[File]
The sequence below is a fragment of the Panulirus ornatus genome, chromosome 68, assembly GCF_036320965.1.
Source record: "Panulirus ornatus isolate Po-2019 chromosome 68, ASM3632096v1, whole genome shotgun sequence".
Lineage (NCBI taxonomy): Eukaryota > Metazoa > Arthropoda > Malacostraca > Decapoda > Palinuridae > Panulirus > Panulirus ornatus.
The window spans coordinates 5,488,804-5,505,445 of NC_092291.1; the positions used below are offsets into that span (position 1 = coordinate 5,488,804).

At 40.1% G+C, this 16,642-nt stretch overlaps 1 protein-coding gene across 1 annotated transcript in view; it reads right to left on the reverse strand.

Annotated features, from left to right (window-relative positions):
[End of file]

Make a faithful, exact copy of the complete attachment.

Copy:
The sequence below is a fragment of the Panulirus ornatus genome, chromosome 68, assembly GCF_036320965.1.
Source record: "Panulirus ornatus isolate Po-2019 chromosome 68, ASM3632096v1, whole genome shotgun sequence".
Lineage (NCBI taxonomy): Eukaryota > Metazoa > Arthropoda > Malacostraca > Decapoda > Palinuridae > Panulirus > Panulirus ornatus.
The window spans coordinates 5,488,804-5,505,445 of NC_092291.1; the positions used below are offsets into that span (position 1 = coordinate 5,488,804).

At 40.1% G+C, this 16,642-nt stretch overlaps 1 protein-coding gene across 1 annotated transcript in view; it reads right to left on the reverse strand.

Annotated features, from left to right (window-relative positions):